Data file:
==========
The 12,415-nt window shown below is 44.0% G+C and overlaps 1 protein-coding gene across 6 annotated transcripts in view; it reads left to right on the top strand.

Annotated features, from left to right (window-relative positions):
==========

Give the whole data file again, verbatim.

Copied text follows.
The 12,415-nt window shown below is 44.0% G+C and overlaps 1 protein-coding gene across 6 annotated transcripts in view; it reads left to right on the top strand.

Annotated features, from left to right (window-relative positions):